Excuses



More and more, veterans with prostheses are able to return to the fight, whether it’s in Iraq, Afghanistan or back home.








Print this out and post in your quarters. Next time you hear “We don’t need to PT, we’re a busy house”, “It’s too hot out”, “It’s too cold out”, “We’ve been busy, let’s do it later”, “We’ll have to repack all that hose”, introduce the crew to Army sergeant and Capitol Heights Fire/EMS lieutenant Dwayne Frost, Sr.

Frost went to Iraq, left a leg there, and came back home to fight fire.

Video courtesy WUSA9

“While the Army has deemed Dwayne fit for combat, NFPA 1582, the standard that governs medical evaluations for firefighter candidates, does not allow individuals who have sustained injuries similar to Dwayne’s to participate in interior firefighting operations. However, after careful review by the Prince George’s County Fire/EMS Department’s Bureau of Occupational Safety and Health (BOSH) and an independent medical advisory board, Dwayne has been cleared to participate in exterior firefighting duties and to provide EMS care.”

Related
Veteran Firefighter, Wounded Soldier Returns to Active Fire Department Service in the Community
Capitol Heights Volunteer Fire Department

Images courtesy NARHA, Capitol Heights Volunteer Fire Department, Prince George’s County Fire EMS Department.





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3 Comments

  • Nate Q. says:

    Wow…deemed fit for combat by the Army, but not by NFPA?! After reading through 1582, I’m somewhat of a skeptic of this standard’s “certifiable” level of “fitness”. While his injuries technically fall under “category A” conditions (not meeting standard), many things that I consider to be far more dangerous (ventricular arrhythmia…hello?) are only “category B” (if they can meet the job performance req.’s “safely”. How many FF’s do we let slide by everday with potential heart disease, obesity, breathing problems, lack of fitness, etc. while this hero has busted his rear to get back into shape to continue to serve others? I would hope that his organization has enough sense to see that if he can pass the Army’s standards, he’ll probably pass whatever agility/evaluation process they can give him.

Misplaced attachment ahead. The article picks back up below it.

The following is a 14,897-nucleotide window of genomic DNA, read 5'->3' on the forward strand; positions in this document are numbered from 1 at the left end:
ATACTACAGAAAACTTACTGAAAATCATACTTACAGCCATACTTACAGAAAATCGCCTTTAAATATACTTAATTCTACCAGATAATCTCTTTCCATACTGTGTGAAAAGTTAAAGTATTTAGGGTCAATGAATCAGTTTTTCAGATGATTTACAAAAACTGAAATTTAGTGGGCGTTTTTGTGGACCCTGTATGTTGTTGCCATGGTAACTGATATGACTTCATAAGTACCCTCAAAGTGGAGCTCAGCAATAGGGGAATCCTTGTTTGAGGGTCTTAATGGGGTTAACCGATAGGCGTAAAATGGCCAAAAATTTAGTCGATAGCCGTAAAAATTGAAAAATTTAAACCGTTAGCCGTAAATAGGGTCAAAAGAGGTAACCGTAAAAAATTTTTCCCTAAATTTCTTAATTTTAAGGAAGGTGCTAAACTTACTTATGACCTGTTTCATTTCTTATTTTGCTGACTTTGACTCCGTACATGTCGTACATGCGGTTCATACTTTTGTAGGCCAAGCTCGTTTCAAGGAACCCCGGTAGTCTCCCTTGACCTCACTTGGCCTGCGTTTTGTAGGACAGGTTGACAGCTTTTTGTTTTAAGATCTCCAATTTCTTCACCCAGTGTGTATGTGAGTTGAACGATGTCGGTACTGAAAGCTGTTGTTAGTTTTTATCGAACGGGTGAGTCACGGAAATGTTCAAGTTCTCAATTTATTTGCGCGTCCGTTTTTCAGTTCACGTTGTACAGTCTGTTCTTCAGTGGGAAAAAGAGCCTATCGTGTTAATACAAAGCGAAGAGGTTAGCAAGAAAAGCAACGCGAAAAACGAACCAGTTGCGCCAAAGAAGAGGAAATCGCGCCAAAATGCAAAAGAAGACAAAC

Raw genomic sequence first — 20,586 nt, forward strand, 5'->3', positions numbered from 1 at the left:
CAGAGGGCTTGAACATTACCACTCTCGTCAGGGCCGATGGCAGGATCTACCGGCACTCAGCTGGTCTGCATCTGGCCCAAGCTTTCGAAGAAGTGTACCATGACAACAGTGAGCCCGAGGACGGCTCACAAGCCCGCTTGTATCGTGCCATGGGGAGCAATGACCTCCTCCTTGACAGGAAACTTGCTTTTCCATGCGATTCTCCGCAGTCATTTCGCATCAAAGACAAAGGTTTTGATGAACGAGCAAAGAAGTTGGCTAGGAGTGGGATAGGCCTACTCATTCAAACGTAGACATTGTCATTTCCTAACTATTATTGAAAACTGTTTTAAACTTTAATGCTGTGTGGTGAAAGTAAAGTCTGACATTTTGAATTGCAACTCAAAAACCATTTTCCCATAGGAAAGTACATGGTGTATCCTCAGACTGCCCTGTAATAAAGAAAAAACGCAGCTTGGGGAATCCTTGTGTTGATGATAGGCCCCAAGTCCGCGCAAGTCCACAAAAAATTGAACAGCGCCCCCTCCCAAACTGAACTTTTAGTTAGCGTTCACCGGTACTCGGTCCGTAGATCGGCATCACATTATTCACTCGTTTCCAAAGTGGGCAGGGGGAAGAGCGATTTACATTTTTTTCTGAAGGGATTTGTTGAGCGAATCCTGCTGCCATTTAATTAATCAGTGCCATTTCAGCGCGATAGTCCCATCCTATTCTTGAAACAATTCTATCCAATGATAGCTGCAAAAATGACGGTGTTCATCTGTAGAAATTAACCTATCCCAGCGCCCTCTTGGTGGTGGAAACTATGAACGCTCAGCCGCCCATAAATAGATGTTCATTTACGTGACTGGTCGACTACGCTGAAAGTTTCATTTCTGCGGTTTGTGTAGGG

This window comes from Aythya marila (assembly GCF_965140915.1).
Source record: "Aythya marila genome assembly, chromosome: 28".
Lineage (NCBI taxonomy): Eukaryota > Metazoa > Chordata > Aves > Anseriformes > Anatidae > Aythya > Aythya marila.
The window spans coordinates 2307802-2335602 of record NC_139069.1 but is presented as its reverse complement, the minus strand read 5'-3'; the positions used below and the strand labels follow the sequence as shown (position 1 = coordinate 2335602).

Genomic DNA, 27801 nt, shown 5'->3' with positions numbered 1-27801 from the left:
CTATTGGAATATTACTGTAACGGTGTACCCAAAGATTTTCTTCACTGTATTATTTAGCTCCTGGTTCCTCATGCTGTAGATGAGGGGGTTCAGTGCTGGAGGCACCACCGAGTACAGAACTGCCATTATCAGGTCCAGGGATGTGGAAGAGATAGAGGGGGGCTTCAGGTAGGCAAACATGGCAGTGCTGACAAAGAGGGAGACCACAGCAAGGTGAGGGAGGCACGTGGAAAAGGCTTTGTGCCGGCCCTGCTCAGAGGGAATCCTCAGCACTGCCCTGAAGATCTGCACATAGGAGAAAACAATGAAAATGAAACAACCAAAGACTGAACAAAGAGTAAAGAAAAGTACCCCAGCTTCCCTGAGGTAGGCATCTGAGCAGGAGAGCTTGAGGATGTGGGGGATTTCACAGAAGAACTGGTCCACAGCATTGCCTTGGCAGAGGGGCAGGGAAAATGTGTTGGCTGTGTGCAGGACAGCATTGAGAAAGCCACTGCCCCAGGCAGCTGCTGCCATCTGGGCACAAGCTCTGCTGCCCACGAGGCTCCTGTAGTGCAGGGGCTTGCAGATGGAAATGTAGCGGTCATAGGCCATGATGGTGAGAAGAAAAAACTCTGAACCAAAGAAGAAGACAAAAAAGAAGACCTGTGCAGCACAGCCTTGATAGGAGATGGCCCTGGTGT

Sorry for the semi-rant, but this hits close to home. A neighboring station in my area has it’s very own “one-legged wonder”. While he lost it in a motorcycle wreck, he showed the same resolve and commitment to returning to duty. His organization gave him the same evaluation that new hires go through, and he passed with flying colors…and was put back on his rig. I’ve workedmany incidents with him, and you can’t even tell he’s got a prosthesis until he bunks down.

    Stong work Brother Frost, you are a true example of what we all should be.

  • Bill Carey says:

    Thanks Nate.
    You’re on target about the ones that slip through with the various medical problems, but I have to say that it was the NFPA that wouldn’t allow Ford to fight fire, interior as noted. The Prince George’s County Fire and EMS Department was able to work on the special ruling. Now Ford can layout, throw ladders, vent maybe, and take EMS calls. I’m sure we all have a few in our departments who would struggle do those tasks.

    Bill

  • Dave LeBlanc says:

    But “porky” can eat another donut and be on the first line in…..

    Sometimes I wonder whose interests the “standards” protect.

    Brother Frost, thank you for your service and welcome home.

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